How are area school districts spending COVID-19 relief funding? We asked.

Damakant Jayshi

After the coronavirus pandemic hit educational institutions across the country, Congress authorized billions of dollars in COVID-19 relief to help them continue operating or reopen through three projects recovery law between March 2020 and March 2021.

Wisconsin schools’ share of the Elementary-Secondary Education Emergency Relief Fund (ESSER) is more than $2.3 billion, according to the Wisconsin Department of Public Instruction (DPI). . The Wausau School District received nearly $6 million under ESSER I and ESSER II, while the DC Everest Area School District received $3.675 million, according to business services officials from both. districts.

According to DPI, the ESSER funds “provide emergency financial assistance to address the impact that COVID-19 has had and continues to have on elementary and secondary schools.” The ESSER guidance document details the permitted activities. And under ESSER III, schools must allocate at least 20% to address “learning loss among students, including low-income students, children with disabilities, English language learners, racial and ethnic minorities, homeless students and foster children and youth”. care, from the local educational agency.

Not all schools have adhered to the spirit of the guidelines. Publicly available data shows some schools have used pandemic aid to ‘build new synthetic turf fields for football, baseball and softball’ while others have used to upgrade their outdoor stadium and rebuild facilities athletics. But federal and state government officials recognize that schools have a lot of flexibility in how they use allocated funds.

So how are local schools faring on this front? Documents and information shared by officials from Wausau and DC Everest, as well as DPI, suggest that they used or requested the use of funds for the payment of teachers and substitutes and for classroom technology, which are both permitted by the ESSER guidelines. The broad categories school districts can spend the money on are: COVID-19 preparedness and response, long-term school closures, educational technology, outreach and service delivery to special populations, after-school and summer learning, mental health services and supports, and continued employment of staff.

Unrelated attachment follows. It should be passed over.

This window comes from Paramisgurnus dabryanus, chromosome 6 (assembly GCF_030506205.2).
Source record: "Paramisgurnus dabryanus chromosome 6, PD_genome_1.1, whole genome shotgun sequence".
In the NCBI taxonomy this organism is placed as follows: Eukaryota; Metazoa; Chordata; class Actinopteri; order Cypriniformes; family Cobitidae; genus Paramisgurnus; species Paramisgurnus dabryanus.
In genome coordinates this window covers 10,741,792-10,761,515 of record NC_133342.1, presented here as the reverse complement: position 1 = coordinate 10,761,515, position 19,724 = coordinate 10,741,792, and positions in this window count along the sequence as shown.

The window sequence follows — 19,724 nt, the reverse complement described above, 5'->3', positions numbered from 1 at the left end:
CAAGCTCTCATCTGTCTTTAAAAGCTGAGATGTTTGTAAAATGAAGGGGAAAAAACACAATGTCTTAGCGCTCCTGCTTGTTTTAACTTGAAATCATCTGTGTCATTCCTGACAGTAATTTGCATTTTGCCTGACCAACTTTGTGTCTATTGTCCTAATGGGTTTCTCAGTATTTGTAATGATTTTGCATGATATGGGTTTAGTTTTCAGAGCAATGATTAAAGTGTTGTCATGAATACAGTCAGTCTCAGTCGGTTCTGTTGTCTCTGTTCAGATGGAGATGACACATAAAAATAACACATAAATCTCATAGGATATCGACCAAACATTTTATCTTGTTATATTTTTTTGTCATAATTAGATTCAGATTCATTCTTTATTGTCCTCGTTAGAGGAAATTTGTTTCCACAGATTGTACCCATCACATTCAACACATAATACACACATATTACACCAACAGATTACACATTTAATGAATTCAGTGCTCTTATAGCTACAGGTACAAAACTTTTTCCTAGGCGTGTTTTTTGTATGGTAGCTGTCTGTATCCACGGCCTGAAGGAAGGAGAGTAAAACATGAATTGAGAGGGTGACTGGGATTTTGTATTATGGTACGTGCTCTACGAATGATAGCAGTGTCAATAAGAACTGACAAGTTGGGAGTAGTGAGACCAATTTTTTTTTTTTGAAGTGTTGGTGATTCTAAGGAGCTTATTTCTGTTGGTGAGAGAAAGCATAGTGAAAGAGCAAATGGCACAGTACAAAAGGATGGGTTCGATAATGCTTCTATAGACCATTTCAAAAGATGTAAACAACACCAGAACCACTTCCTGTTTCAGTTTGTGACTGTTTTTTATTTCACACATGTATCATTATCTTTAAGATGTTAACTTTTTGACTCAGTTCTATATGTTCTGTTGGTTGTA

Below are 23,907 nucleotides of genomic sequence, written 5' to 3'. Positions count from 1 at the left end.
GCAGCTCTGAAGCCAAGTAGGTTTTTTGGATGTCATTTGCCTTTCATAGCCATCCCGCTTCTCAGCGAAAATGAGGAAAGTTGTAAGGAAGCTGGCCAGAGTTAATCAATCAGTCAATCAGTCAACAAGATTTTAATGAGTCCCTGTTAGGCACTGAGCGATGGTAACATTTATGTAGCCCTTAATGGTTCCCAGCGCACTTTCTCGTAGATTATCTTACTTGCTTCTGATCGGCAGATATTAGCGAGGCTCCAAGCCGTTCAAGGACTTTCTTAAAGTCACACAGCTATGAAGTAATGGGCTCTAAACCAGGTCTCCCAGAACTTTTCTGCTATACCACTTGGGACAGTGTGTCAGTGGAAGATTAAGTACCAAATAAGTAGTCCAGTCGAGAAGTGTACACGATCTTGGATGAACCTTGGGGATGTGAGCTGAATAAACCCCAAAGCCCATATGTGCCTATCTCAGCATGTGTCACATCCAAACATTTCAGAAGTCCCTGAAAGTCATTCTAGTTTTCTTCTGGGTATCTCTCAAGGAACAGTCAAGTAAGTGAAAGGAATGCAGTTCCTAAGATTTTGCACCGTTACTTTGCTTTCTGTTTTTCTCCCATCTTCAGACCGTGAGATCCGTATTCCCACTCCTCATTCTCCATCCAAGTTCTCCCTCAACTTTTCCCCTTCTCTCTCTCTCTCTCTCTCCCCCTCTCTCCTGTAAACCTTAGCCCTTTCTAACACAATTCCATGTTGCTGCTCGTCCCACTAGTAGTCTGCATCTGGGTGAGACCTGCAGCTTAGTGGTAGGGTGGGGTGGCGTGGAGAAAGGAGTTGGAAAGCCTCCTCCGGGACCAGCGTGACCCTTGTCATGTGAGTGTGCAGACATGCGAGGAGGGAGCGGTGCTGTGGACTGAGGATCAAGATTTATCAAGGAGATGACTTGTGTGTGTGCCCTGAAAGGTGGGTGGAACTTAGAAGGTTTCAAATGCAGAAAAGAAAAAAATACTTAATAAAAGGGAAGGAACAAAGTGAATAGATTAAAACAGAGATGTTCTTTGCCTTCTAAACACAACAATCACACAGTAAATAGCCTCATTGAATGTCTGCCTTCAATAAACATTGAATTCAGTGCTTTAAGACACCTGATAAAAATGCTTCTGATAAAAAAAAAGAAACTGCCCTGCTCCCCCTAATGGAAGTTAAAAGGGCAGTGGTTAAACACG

DPI officials said they have allocated $158.5 million under ESSER I and more than $684 million under ESSER II to local education agencies across the state. Wausau is likely to get $10,536,274 and DC Everest $4,620,214.

Schools will have to spend the amount by September 2022, 2023 and 2024, respectively.

“We’ve budgeted everything we have,” Matthew Spets, assistant superintendent, business and personnel services, told Wausau Pilot & Review. “We spent about 80% on a variety of staffing needs like teachers, assistants, student services staff and learning advocates.”

The overall personnel cost, however, is over 90% since the district paid substitutes at market rates when teachers missed school due to COVID “in order to maintain in-person classes.”

Learning advocates are working with teachers and parents to address learning loss caused by the pandemic, Spets added. They focus on students who missed in-person classes due to the pandemic and had to resort to remote learning temporarily. This is different from their Virtual Learning Academy, which is virtual year-round.

The remaining 9% was spent a year buying supplies like sanitizers and PPE (personal protective equipment). One of the largest non-staff items was student transportation, at over $640,000. Other major expense items include general supplies for the operation of equipment other than fixed assets, by DPI. Both figures were approved in November last year.

In the case of Wausau, the district has budgeted for a variety of areas, in addition to staffing needs and salaries. Some of the larger items include handrails ($80,000 for 2020-21 and $188,700 for 2021-22), technology and past cleaners ($108,780 for 2020-21), cases and iPad keyboards ($308,712 for 2021-22), a smart panel and mobile displays ($250,000 each for 2021-22, 2022-23 and 2023-24), prior technology ($199,300 for 2020-21), professional learning time and collaboration for teachers and support staff ($221,803 for 2020-21 and $328,042 for 2021-22). All these figures are based on the document provided by WSD.

Robert Tess, director of finance and business services for the Wausau School District, said the district has adhered to ESSER guidelines on using funds for pandemic-related challenges. He also said they were still waiting to hear from the DPI on some of the proposed spending.

With state lawmakers telling districts to use ESSER funds even for operating costs, the district has faced challenges, Tess said, particularly in “convincing the DPI and the federal government” of shortfalls in operational expenses.

Tess said the district is working to change the “vindication statement” of some of the items from previous stimulus funds. “We did our work internally; now we have to convince the DPI.

Schools spend funds on approved items and then file a disbursement package.

Chris Bucher, communications manager at DPI, said each district or independent charter school submits its grant applications to the organization for review against specific federal regulations and requirements. The CIO seeks clarifications if needed and approves funding plans if they comply with federal regulations and requirements, Bucher told Wausau Pilot & Review.

After the claims are approved, the school district or independent charter submits claims for the actual dollar amounts spent on the approved budget items. Each separate ESSER allocation has a different deadline by which the funds must be spent.